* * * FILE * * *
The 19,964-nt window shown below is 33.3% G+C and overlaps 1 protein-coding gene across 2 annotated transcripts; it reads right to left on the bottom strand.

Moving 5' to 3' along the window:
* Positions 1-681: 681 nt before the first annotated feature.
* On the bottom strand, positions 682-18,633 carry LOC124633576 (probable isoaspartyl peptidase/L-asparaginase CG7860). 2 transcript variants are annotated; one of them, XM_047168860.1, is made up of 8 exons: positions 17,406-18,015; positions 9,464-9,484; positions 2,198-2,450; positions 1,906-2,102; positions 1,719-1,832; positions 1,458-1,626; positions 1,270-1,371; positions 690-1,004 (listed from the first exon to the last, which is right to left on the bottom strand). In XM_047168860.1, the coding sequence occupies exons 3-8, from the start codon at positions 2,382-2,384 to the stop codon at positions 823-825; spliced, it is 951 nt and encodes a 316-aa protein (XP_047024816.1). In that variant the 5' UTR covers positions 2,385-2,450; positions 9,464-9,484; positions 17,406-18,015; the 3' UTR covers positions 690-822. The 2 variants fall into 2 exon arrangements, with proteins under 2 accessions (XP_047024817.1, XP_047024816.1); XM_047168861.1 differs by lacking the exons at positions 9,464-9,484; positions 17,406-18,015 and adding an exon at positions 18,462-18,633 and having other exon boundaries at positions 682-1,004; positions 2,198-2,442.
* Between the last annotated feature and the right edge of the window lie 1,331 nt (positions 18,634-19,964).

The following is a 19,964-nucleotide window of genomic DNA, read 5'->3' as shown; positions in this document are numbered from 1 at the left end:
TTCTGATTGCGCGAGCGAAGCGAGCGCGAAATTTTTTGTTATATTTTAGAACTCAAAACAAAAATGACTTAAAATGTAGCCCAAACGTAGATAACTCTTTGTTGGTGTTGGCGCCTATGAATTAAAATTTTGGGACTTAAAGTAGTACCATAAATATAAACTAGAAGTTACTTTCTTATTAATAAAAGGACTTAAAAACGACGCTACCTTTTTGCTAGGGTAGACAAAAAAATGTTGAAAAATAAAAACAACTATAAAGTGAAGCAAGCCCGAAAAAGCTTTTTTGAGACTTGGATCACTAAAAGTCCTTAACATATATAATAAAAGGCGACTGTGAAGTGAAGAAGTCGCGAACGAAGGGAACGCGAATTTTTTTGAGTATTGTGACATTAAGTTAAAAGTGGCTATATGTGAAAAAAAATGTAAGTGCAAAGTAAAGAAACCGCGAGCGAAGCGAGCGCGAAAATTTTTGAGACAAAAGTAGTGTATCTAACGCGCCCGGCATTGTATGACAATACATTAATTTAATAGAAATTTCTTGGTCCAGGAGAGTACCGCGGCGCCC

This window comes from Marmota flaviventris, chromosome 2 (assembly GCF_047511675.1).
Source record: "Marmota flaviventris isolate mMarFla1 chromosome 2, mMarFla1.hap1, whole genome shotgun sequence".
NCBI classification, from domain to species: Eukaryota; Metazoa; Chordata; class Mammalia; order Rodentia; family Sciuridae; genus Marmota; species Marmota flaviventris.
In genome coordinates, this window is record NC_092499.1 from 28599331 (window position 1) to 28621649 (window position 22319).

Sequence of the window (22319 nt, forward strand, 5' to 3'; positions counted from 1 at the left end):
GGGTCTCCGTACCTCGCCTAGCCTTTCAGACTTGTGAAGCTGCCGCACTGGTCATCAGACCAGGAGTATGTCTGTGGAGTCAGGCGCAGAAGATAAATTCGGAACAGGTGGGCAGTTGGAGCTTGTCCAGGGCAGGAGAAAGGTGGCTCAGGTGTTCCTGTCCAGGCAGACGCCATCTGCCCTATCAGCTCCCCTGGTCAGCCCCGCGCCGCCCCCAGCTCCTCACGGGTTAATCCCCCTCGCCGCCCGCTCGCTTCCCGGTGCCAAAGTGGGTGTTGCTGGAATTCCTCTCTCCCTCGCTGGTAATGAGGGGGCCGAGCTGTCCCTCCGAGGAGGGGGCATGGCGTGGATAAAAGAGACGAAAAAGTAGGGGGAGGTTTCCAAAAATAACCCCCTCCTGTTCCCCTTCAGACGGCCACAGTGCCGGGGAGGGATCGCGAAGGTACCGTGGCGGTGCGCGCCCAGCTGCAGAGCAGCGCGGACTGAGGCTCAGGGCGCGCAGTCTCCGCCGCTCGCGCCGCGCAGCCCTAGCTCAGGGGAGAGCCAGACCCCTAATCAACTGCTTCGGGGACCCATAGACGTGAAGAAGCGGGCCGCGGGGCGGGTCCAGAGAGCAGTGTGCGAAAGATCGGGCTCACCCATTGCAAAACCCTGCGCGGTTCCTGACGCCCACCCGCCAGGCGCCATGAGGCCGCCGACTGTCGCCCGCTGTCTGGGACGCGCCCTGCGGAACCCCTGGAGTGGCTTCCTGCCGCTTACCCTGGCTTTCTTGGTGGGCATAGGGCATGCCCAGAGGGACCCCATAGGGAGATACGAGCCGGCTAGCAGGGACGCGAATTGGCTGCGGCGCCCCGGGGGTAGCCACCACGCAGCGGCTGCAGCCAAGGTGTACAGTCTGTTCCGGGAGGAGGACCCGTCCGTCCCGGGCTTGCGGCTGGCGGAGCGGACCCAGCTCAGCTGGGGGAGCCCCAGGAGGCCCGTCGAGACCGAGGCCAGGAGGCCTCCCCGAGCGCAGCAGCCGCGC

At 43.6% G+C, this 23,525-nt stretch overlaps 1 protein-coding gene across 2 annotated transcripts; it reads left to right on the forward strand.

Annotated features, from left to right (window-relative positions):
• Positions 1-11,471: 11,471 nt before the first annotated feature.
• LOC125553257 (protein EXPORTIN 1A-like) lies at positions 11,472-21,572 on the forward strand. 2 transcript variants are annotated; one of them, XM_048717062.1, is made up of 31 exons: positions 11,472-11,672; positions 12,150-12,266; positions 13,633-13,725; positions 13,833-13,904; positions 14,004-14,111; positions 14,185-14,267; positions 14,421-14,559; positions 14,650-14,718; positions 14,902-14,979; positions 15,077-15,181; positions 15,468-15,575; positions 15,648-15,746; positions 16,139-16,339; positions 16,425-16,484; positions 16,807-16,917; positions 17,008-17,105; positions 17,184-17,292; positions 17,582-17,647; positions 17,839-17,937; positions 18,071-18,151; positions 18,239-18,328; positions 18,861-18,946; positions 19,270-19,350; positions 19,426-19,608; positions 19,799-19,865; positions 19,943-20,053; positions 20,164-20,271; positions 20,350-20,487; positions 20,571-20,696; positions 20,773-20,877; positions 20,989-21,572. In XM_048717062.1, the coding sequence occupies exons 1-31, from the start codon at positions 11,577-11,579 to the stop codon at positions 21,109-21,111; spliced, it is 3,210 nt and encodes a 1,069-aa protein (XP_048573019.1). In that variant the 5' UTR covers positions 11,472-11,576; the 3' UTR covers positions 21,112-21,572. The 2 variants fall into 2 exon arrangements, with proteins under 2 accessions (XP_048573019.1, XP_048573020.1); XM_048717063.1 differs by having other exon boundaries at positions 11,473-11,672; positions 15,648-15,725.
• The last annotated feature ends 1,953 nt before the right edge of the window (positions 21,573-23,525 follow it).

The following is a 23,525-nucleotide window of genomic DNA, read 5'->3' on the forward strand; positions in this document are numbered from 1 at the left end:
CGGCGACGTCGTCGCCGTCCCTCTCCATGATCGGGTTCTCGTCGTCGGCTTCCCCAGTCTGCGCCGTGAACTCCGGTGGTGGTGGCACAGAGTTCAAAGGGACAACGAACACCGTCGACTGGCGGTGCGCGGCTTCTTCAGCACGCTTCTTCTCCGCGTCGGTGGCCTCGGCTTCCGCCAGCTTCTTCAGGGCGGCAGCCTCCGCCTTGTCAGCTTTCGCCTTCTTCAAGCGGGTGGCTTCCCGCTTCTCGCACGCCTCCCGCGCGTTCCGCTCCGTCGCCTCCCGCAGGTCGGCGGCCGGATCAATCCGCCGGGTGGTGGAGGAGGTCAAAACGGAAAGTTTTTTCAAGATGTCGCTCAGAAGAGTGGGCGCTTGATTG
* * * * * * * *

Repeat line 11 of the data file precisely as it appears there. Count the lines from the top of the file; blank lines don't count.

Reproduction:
In genome coordinates, this window is record NC_092499.1 from 28599331 (window position 1) to 28621649 (window position 22319).